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J Neurophysiol. 2004 Jul;92(1):523-35. Epub 2004 Feb 18.

Muscular and postural synergies of the human hand.

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Department of Neuroscience, University of Minnesota, Minneapolis MN 55455, USA.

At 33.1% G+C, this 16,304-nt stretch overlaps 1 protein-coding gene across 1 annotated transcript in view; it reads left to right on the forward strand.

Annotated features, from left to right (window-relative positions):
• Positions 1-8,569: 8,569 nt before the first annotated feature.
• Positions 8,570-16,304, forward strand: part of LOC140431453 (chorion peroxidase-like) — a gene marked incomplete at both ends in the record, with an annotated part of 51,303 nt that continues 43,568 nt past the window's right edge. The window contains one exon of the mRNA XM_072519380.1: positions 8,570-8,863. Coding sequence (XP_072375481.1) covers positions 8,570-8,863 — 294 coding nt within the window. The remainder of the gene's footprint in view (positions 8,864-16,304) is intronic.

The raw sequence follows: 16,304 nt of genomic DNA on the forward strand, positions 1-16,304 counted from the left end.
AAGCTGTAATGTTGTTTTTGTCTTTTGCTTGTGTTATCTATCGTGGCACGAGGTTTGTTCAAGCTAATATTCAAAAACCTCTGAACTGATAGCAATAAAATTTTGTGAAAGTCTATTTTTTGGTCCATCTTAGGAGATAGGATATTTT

Because humans have limited ability to independently control the many joints of the hand, a wide variety of hand shapes can be characterized as a weighted combination of just two or three main patterns of covariation in joint rotations, or "postural synergies." The present study sought to align muscle synergies with these main postural synergies and to describe the form of membership of motor units in these postural/muscle synergies. Seventeen joint angles and the electromyographic (EMG) activities of several hand muscles (both intrinsic and extrinsic muscles) were recorded while human subjects held the hand statically in 52 specific shapes (i.e., shaping the hand around 26 commonly grasped objects or forming the 26 letter shapes of a manual alphabet). Principal-components analysis revealed several patterns of muscle synergy, some of which represented either coactivation of all hand muscles, or reciprocal patterns of activity (above and below average levels) in the intrinsic index finger and thumb muscles or (to a lesser extent) in the extrinsic four-tendoned extensor and flexor muscles. Single- and multiunit activity was generally a multimodal function of whole hand shape. This implies that motor-unit activation does not align with a single synergy; instead, motor units participate in multiple muscle synergies. Thus it appears that the organization of the global pattern of hand muscle activation is highly distributed. This organization mirrors the highly fractured somatotopy of cortical hand representations and may provide an ideal substrate for motor learning and recovery from injury.

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